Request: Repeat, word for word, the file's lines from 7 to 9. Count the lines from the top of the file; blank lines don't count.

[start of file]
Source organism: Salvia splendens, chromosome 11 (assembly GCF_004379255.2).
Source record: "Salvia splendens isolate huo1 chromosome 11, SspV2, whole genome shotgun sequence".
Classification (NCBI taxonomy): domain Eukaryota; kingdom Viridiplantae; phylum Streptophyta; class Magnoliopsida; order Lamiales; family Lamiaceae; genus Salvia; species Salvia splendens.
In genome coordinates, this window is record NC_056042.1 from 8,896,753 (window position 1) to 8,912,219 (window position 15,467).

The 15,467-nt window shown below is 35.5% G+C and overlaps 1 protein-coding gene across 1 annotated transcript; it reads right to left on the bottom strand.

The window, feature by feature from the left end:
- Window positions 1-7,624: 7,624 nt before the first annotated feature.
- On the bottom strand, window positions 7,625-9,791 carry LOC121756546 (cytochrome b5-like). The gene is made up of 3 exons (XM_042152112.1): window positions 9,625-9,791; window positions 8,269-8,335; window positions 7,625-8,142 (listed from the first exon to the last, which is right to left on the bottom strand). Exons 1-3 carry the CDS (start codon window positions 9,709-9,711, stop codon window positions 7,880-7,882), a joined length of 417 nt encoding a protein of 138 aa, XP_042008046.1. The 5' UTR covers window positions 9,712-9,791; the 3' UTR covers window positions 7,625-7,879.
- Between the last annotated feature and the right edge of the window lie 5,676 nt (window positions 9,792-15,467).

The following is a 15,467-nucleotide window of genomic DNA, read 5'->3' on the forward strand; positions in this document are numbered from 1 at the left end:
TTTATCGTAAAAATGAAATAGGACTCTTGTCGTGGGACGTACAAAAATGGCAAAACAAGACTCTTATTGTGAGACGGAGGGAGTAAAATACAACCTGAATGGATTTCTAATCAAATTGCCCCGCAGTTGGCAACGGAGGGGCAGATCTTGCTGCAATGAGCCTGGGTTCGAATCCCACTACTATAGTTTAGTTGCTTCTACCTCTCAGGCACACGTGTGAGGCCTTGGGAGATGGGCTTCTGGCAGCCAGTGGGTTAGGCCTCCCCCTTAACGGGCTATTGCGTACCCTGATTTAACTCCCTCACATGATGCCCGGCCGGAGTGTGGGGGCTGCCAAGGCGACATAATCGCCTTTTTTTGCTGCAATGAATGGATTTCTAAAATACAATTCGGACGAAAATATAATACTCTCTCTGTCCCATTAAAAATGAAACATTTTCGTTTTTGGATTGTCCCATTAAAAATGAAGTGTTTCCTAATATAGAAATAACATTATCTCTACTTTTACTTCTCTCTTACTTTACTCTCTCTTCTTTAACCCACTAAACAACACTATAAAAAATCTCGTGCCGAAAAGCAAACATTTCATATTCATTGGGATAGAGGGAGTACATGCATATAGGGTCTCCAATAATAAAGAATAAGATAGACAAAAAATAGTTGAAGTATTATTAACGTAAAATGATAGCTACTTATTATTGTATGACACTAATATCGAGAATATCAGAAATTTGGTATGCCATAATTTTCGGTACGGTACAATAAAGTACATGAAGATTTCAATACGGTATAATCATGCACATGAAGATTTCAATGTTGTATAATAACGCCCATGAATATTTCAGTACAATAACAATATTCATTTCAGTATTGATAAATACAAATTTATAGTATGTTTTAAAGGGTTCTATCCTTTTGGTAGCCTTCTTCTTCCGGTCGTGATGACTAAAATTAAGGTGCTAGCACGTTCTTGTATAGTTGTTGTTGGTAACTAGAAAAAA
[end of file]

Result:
- Window positions 1-7,624: 7,624 nt before the first annotated feature.
- On the bottom strand, window positions 7,625-9,791 carry LOC121756546 (cytochrome b5-like). The gene is made up of 3 exons (XM_042152112.1): window positions 9,625-9,791; window positions 8,269-8,335; window positions 7,625-8,142 (listed from the first exon to the last, which is right to left on the bottom strand). Exons 1-3 carry the CDS (start codon window positions 9,709-9,711, stop codon window positions 7,880-7,882), a joined length of 417 nt encoding a protein of 138 aa, XP_042008046.1. The 5' UTR covers window positions 9,712-9,791; the 3' UTR covers window positions 7,625-7,879.
- Between the last annotated feature and the right edge of the window lie 5,676 nt (window positions 9,792-15,467).